I was also thinking about the Russo-Japanese War of 1905 which was fought largely on Chinese Manchurian soil and had so much to do with later Japanese desires over the region. I’d always known there was a song the Russian soldiers sang (left - Cossacks fighting in 1905) called The Hills of Manchuria – bizarrely I once heard a Red Army choir sing it in a draughty, freezing cold Hall of the People in Vladimir in the “Golden Ring” outside Moscow one winter around 1988-89. I’d gone to see a vast outdoor museum where wooden churches had been brought to Suzdal from across the
However, Suzdal and nearby Vladimir town centres were still very Soviet - nothing in the shops, the main road badly repaired and so we accepted the invitation to see the show in the hope it would be warmer in the theatre than in our chilled hotel rooms – it wasn’t. But the show was good - a Red Army choir is right up there with a bunch of Volga Boatmen or some Welsh Miners. The programme was a series of revolutionary songs, then songs from the Second World War (“The Great Patriotic War” in Suzdal of course) and finally a few oddities thrown in for good measure and one was The Hills of Manchuria which struck a chord with me obviously being interested in China and also as it was the only pre-revolutionary song they sang that night – but I guess a Russian soldier is a Russian soldier and fighting for the Tsar or the General Secretary doesn’t make much difference in the end.
I also like to think that The Hills of Manchuria appeals to the Russian soul as it was a 1988, a depressing time of shortages and everyone knew the end of the USSR was coming (it was ‘when’ not ‘if’ by this point) and a grand failure, as the 1905 war was, for Russia probably appealed to some. Anyway I decided to dig out the words – remember this was a soldier’s song, sung by them as they retreated in defeat (left) and left Manchuria for the long walk back to Russia (the reference to ‘kaoliang’ by the way is to the tall grass found everywhere in Manchuria and that makes the local sorghum booze)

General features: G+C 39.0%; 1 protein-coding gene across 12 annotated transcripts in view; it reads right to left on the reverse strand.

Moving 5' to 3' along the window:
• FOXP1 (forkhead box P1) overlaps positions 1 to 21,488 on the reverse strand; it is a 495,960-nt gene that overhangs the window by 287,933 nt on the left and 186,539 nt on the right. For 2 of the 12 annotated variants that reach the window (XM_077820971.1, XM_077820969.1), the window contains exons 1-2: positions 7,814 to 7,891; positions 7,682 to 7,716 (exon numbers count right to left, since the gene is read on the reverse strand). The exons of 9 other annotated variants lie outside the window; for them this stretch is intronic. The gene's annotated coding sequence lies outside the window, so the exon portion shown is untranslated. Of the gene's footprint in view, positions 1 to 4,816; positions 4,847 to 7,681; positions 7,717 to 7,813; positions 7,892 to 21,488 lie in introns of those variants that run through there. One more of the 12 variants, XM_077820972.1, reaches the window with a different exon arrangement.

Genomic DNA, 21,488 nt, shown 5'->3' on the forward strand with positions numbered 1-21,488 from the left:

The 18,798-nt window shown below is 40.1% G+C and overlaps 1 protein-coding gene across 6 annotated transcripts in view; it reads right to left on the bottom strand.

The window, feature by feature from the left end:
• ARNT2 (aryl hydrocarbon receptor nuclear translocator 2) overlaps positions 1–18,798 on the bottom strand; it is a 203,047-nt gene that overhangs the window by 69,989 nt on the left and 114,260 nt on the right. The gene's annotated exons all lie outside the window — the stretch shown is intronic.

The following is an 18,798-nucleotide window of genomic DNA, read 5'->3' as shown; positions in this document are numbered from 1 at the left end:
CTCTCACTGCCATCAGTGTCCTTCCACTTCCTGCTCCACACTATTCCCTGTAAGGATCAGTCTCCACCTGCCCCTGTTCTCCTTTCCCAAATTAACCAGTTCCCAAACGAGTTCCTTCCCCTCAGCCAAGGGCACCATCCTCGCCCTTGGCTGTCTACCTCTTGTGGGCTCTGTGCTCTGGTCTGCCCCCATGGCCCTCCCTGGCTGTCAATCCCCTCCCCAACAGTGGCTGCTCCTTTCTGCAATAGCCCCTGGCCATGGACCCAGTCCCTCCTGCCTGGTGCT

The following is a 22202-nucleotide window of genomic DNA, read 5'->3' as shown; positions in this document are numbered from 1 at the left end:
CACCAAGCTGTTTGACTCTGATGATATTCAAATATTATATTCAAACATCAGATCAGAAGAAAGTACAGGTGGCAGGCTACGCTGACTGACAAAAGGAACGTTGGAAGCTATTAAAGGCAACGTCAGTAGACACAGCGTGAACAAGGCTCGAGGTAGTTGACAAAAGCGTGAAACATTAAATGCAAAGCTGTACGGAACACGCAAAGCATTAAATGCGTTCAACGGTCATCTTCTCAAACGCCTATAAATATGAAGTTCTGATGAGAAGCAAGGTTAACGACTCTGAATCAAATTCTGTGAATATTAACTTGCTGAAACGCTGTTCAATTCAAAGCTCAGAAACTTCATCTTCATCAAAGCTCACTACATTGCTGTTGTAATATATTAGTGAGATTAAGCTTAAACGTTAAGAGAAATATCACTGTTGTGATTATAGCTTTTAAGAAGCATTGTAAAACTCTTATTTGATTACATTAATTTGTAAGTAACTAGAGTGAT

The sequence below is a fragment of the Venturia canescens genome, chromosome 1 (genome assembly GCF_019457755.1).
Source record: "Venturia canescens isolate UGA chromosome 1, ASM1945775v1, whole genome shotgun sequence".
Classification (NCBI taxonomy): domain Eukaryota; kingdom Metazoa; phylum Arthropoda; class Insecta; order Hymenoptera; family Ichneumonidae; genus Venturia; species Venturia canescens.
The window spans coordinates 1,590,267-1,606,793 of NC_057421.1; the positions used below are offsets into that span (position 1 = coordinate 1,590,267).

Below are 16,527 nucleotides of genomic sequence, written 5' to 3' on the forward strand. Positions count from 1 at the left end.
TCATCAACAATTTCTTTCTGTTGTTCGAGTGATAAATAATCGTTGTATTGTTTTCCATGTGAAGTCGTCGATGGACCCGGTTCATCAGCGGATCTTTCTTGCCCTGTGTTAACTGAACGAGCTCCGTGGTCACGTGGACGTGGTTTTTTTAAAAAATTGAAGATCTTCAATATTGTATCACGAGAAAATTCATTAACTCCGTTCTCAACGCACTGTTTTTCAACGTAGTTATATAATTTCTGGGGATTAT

The Hills of
Music by I.A. Shatrov, lyrics by S. Petrov
Around us, it is calm. Hills are covered by darkness.
Suddenly, the moon shines through the clouds,
Graves hold their calm.
The white glow of the crosses — heroes are asleep.
The shadows of the past circle around,
Recall again and again the victims of battles.
Around us, it’s calm; the wind blew the fog away,
Warriors are asleep on the hills of
And Russian weeping cannot be heard.
Dear mother is shedding tears,
The young wife is weeping
All like one are crying,
Cursing fate, cursing destiny!
Rest in peace, heroes of the Russian land,
Dear Fatherland’s sons.
You fell for
Believe us, we shall avenge you
And celebrate a bloody wake